U.S. Hypocrisy in Cuba
by Jacob G. Hornberger
by Jacob G. Hornberger
If there was ever a charge against the U.S. government on which most foreigners would agree, it is the charge of hypocrisy.
Most Americans continue to view their federal government as a beloved parent, one who never lies to them; who takes care of them and gives them freedom in the form of welfare, health care, Social Security, education, grants, subsidies, and protection from drug dealers, immigrants, terrorists, and oil companies; and who is devoted to spreading freedom and democracy around the world.
Most of the rest of the world sees the reality — an increasingly oppressive and military-oriented government whose cruel and brutal foreign policies have engendered deep-seated anger and hatred, whose officials often lie, especially if national security is involved, and which is now employing the time-honored tactic of using terrorism as an excuse to suspend the rights and freedoms of its citizens, even while preaching about the importance of freedom and democracy to the rest of the world.
Here's a recent example of U.S. government hypocrisy. The U.S. Special Interest Section in Havana recently built a propaganda billboard for the Cuban people to read. One of its posted messages read, In a free country you don't need permission to leave the country. Is Cuba a free country?
Now, what better example of hypocrisy than that?
After all, every U.S. official — and especially those working in Cuba — knows that if a Cuban leaves his country to come to the United States, U.S. officials will attack the immigrant on the high seas and, in cooperation with Castro's gendarmes, forcibly repatriate him (or her) to Cuban communist tyranny. In other words, while Cubans need permission to leave Cuba, they also need permission from U.S. officials to enter the United States, and if they don't secure such permission U.S. officials forcibly return them to Cuba.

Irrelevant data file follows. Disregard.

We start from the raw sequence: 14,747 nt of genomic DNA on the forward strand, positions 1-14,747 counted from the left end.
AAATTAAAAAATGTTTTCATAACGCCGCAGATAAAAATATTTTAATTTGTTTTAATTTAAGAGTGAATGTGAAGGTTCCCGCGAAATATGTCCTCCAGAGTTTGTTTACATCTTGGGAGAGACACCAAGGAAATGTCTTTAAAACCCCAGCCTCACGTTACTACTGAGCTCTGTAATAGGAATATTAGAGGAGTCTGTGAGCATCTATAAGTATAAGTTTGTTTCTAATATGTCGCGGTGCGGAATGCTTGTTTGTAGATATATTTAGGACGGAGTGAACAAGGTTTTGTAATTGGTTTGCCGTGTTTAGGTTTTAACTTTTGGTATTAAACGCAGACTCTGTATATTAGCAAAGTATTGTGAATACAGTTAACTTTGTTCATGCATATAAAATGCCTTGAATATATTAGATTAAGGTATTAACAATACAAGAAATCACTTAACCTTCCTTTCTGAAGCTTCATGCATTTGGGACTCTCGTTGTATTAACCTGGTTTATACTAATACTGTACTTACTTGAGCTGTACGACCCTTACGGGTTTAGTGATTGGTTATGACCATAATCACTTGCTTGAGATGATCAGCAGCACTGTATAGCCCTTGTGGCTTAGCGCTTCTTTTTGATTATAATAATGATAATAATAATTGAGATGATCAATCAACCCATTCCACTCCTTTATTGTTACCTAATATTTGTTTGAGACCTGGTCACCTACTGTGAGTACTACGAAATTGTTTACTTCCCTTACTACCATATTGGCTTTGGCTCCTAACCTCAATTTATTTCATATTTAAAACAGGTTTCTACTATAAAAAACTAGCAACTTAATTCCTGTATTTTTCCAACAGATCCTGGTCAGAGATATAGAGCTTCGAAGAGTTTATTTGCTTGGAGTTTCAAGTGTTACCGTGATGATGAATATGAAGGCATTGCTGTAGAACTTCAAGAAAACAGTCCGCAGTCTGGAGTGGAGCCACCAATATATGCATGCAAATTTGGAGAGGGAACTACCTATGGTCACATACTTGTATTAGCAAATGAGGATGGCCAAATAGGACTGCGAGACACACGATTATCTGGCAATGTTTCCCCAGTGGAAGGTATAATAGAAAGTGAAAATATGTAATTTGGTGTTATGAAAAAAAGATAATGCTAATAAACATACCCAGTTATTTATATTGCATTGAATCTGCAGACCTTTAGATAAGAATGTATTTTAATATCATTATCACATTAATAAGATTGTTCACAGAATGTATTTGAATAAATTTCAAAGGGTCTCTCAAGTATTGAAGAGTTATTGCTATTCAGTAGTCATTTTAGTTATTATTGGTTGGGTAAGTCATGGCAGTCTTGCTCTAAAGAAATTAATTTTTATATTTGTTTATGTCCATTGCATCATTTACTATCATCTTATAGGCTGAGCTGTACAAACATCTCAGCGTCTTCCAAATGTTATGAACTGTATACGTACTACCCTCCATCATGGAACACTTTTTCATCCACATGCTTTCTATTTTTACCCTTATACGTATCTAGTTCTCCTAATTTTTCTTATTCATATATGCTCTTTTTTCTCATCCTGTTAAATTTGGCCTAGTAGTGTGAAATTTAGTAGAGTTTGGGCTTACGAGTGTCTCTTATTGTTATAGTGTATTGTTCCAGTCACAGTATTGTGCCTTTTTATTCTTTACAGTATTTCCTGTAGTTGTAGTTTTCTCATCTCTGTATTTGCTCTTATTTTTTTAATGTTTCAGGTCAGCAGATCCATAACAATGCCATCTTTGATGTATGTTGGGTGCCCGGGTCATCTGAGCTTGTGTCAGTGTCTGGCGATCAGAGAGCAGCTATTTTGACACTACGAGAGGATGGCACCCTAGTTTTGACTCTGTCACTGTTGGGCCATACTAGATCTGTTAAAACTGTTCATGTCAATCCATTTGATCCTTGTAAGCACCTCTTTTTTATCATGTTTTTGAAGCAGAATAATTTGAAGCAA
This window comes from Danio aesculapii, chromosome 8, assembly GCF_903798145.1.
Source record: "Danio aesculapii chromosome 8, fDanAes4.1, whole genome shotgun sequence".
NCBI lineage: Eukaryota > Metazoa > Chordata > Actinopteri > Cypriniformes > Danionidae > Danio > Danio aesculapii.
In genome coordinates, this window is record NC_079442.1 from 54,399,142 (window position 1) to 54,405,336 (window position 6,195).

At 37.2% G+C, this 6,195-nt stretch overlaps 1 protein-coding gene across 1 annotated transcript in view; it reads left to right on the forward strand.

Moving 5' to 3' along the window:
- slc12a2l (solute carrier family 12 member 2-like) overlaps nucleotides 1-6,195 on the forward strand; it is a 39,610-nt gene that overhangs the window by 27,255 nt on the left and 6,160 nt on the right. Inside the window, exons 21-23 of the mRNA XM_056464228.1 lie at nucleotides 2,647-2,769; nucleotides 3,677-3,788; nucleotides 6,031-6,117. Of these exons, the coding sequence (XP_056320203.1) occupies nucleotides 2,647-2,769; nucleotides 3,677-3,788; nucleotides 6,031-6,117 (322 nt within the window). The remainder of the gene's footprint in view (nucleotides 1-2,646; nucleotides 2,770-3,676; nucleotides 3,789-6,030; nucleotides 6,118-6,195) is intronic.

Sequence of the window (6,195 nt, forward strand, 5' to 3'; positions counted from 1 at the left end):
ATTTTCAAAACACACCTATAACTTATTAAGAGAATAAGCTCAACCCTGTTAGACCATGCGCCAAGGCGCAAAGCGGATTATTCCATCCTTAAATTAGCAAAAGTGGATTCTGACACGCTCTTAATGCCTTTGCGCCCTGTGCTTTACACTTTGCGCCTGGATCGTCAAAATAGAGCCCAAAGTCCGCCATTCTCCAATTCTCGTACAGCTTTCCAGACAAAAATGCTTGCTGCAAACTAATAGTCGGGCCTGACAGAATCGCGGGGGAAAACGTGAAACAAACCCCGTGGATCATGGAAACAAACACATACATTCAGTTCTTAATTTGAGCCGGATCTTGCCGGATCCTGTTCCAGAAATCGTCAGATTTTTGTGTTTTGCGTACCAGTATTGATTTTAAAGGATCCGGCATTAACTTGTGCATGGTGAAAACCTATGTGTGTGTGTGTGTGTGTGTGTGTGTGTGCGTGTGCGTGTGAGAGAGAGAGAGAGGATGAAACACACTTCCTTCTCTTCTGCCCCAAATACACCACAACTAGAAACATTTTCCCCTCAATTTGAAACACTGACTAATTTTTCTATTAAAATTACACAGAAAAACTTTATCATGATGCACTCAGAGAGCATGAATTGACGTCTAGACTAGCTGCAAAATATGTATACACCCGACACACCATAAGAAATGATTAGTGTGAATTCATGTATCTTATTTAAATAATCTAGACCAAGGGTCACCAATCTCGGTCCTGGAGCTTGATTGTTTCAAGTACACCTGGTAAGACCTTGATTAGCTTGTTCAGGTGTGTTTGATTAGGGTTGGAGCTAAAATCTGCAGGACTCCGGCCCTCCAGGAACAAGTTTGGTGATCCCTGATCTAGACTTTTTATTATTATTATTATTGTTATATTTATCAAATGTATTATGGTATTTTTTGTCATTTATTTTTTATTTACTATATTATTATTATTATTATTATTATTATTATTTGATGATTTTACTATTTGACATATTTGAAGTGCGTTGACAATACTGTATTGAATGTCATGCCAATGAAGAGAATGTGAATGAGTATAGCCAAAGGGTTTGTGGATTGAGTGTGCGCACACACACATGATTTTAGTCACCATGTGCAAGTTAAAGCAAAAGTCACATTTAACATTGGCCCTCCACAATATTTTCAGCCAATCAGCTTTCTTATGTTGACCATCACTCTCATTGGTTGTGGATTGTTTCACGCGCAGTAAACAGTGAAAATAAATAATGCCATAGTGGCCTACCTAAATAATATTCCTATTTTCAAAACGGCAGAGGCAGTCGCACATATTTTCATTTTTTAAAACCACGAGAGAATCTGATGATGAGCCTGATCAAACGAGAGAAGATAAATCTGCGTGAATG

But the hypocrisy is even worse than that. Because guess what Americans need in order to travel to Cuba? Permission — from U.S. officials!
Now, it's true that U.S. officials don't call it that. They say, hypocritically, Americans are free to travel to Cuba because we U.S. officials believe in the fundamental right of freedom of travel. But if you spend any money there, upon your return we will arrest you, charge you, indict you, convict you, incarcerate you in a federal penitentiary, and fine you.
And the hypocrisy doesn't stop there.
Every Cuban fully understands that such things as public schooling, national health care, social security, welfare, income taxation, and coercive redistribution of wealth are socialism. Castro and his minions have long been honest, direct, and forthright in proudly telling Cubans that these programs are the heart of Cuba's socialist economic system.
Yet here in the United States, nearly every federal, state, and local government official, especially public schoolteachers all across the land, proudly (and incorrectly) teaches Americans that the same programs here in the United States are free enterprise.
Maybe the Cuban Interest Section in Washington ought to construct its own billboard and post the following message for Americans to read, Johann Goethe said that none are more hopelessly enslaved than those who falsely believe they are free. Who are freer — the Cuban people or the American people?
Copyright © 2006 Future of Freedom Foundation